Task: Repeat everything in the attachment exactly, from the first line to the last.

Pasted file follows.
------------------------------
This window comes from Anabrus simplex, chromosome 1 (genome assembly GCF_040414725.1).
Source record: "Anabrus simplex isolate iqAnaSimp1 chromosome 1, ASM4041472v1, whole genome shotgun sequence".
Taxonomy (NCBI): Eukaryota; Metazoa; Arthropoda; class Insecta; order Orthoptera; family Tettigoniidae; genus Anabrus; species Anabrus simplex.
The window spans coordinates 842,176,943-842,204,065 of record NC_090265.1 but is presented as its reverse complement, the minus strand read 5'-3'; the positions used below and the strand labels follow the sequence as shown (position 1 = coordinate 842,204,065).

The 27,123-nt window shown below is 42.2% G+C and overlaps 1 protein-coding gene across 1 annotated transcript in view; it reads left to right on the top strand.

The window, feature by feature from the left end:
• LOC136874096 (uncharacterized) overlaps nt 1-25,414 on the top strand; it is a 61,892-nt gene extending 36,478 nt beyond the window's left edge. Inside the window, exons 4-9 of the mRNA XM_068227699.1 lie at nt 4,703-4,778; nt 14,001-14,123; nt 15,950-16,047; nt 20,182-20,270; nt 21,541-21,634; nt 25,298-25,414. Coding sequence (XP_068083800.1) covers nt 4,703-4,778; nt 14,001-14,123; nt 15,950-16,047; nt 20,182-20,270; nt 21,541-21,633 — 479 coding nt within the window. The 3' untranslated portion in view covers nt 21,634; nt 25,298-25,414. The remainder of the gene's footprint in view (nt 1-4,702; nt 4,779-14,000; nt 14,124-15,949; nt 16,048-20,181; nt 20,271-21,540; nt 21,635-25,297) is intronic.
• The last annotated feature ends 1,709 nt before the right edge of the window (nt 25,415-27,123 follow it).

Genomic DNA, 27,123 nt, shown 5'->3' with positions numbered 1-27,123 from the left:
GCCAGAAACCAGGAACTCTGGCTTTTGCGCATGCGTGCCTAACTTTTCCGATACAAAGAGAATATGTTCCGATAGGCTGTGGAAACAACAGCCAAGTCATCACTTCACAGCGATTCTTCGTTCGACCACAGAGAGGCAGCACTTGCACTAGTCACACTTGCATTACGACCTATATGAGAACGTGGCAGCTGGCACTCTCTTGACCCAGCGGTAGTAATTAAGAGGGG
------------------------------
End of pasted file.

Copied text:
This window comes from Anabrus simplex, chromosome 1 (genome assembly GCF_040414725.1).
Source record: "Anabrus simplex isolate iqAnaSimp1 chromosome 1, ASM4041472v1, whole genome shotgun sequence".
Taxonomy (NCBI): Eukaryota; Metazoa; Arthropoda; class Insecta; order Orthoptera; family Tettigoniidae; genus Anabrus; species Anabrus simplex.
The window spans coordinates 842,176,943-842,204,065 of record NC_090265.1 but is presented as its reverse complement, the minus strand read 5'-3'; the positions used below and the strand labels follow the sequence as shown (position 1 = coordinate 842,204,065).

The 27,123-nt window shown below is 42.2% G+C and overlaps 1 protein-coding gene across 1 annotated transcript in view; it reads left to right on the top strand.

The window, feature by feature from the left end:
• LOC136874096 (uncharacterized) overlaps nt 1-25,414 on the top strand; it is a 61,892-nt gene extending 36,478 nt beyond the window's left edge. Inside the window, exons 4-9 of the mRNA XM_068227699.1 lie at nt 4,703-4,778; nt 14,001-14,123; nt 15,950-16,047; nt 20,182-20,270; nt 21,541-21,634; nt 25,298-25,414. Coding sequence (XP_068083800.1) covers nt 4,703-4,778; nt 14,001-14,123; nt 15,950-16,047; nt 20,182-20,270; nt 21,541-21,633 — 479 coding nt within the window. The 3' untranslated portion in view covers nt 21,634; nt 25,298-25,414. The remainder of the gene's footprint in view (nt 1-4,702; nt 4,779-14,000; nt 14,124-15,949; nt 16,048-20,181; nt 20,271-21,540; nt 21,635-25,297) is intronic.
• The last annotated feature ends 1,709 nt before the right edge of the window (nt 25,415-27,123 follow it).

Genomic DNA, 27,123 nt, shown 5'->3' with positions numbered 1-27,123 from the left:
GCCAGAAACCAGGAACTCTGGCTTTTGCGCATGCGTGCCTAACTTTTCCGATACAAAGAGAATATGTTCCGATAGGCTGTGGAAACAACAGCCAAGTCATCACTTCACAGCGATTCTTCGTTCGACCACAGAGAGGCAGCACTTGCACTAGTCACACTTGCATTACGACCTATATGAGAACGTGGCAGCTGGCACTCTCTTGACCCAGCGGTAGTAATTAAGAGGGG